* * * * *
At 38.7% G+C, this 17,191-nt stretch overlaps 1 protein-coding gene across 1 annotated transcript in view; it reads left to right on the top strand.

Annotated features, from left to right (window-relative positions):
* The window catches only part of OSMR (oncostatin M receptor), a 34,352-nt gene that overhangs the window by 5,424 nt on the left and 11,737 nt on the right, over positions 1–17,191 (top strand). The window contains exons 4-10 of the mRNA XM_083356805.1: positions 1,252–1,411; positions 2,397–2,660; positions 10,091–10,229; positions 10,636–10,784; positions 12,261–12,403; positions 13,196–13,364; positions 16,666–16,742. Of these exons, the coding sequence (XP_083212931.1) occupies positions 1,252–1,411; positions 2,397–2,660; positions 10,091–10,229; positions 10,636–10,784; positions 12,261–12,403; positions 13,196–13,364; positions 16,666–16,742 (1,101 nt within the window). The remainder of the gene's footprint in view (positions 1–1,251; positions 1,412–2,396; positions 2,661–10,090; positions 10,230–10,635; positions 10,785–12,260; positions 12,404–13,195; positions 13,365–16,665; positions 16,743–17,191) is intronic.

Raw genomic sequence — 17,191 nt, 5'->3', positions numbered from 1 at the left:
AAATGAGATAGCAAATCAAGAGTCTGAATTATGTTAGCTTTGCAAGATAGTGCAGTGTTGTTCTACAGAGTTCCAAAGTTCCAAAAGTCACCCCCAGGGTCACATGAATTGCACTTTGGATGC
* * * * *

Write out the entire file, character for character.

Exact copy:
At 38.7% G+C, this 17,191-nt stretch overlaps 1 protein-coding gene across 1 annotated transcript in view; it reads left to right on the top strand.

Annotated features, from left to right (window-relative positions):
* The window catches only part of OSMR (oncostatin M receptor), a 34,352-nt gene that overhangs the window by 5,424 nt on the left and 11,737 nt on the right, over positions 1–17,191 (top strand). The window contains exons 4-10 of the mRNA XM_083356805.1: positions 1,252–1,411; positions 2,397–2,660; positions 10,091–10,229; positions 10,636–10,784; positions 12,261–12,403; positions 13,196–13,364; positions 16,666–16,742. Of these exons, the coding sequence (XP_083212931.1) occupies positions 1,252–1,411; positions 2,397–2,660; positions 10,091–10,229; positions 10,636–10,784; positions 12,261–12,403; positions 13,196–13,364; positions 16,666–16,742 (1,101 nt within the window). The remainder of the gene's footprint in view (positions 1–1,251; positions 1,412–2,396; positions 2,661–10,090; positions 10,230–10,635; positions 10,785–12,260; positions 12,404–13,195; positions 13,365–16,665; positions 16,743–17,191) is intronic.

Raw genomic sequence — 17,191 nt, 5'->3', positions numbered from 1 at the left:
AAATGAGATAGCAAATCAAGAGTCTGAATTATGTTAGCTTTGCAAGATAGTGCAGTGTTGTTCTACAGAGTTCCAAAGTTCCAAAAGTCACCCCCAGGGTCACATGAATTGCACTTTGGATGC